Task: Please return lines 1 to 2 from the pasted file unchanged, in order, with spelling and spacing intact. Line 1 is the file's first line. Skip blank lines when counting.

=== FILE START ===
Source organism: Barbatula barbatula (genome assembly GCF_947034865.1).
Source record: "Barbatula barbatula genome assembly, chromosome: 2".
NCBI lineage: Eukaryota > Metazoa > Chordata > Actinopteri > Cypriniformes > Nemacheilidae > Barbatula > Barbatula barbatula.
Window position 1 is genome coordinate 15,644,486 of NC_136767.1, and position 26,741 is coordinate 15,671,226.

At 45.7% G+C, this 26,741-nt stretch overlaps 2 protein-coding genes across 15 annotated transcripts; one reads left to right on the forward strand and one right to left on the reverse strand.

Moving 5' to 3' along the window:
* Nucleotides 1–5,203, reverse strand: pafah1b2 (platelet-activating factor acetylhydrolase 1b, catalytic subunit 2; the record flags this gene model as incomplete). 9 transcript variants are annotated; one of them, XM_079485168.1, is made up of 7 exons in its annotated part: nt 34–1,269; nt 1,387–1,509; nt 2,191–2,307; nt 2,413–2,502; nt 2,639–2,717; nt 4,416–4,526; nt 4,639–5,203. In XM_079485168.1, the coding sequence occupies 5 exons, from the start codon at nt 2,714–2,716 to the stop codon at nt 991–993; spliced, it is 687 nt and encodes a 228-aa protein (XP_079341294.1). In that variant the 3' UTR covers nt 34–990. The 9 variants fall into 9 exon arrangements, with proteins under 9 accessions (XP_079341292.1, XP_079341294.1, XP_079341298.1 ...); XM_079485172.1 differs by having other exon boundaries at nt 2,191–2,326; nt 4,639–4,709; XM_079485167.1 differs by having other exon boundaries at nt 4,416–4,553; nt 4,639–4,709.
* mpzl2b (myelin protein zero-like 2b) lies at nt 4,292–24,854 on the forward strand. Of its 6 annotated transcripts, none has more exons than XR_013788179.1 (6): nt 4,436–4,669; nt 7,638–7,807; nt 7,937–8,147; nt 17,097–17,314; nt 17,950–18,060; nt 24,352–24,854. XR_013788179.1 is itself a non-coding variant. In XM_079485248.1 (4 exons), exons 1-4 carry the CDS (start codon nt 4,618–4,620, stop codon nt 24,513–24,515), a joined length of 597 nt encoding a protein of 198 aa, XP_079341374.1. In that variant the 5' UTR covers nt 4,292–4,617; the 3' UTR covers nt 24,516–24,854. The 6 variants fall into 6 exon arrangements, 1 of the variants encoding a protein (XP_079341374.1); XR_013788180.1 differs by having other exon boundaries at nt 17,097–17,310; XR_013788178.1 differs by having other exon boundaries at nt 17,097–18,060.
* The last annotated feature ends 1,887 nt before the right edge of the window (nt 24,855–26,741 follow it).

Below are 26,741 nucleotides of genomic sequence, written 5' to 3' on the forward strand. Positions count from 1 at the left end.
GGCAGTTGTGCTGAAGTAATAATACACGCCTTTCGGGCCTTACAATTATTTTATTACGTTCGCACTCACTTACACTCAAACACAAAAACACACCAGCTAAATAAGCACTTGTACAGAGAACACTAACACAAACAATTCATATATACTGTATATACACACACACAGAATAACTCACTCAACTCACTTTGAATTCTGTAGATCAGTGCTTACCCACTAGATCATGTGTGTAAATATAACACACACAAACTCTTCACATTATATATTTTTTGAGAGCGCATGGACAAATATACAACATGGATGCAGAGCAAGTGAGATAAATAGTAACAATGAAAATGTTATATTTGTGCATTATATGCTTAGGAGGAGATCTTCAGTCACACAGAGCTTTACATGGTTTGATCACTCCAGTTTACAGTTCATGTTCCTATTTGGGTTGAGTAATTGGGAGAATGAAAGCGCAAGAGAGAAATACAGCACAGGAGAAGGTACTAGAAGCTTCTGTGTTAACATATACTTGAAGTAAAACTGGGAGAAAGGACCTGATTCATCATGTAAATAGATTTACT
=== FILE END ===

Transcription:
Source organism: Barbatula barbatula (genome assembly GCF_947034865.1).
Source record: "Barbatula barbatula genome assembly, chromosome: 2".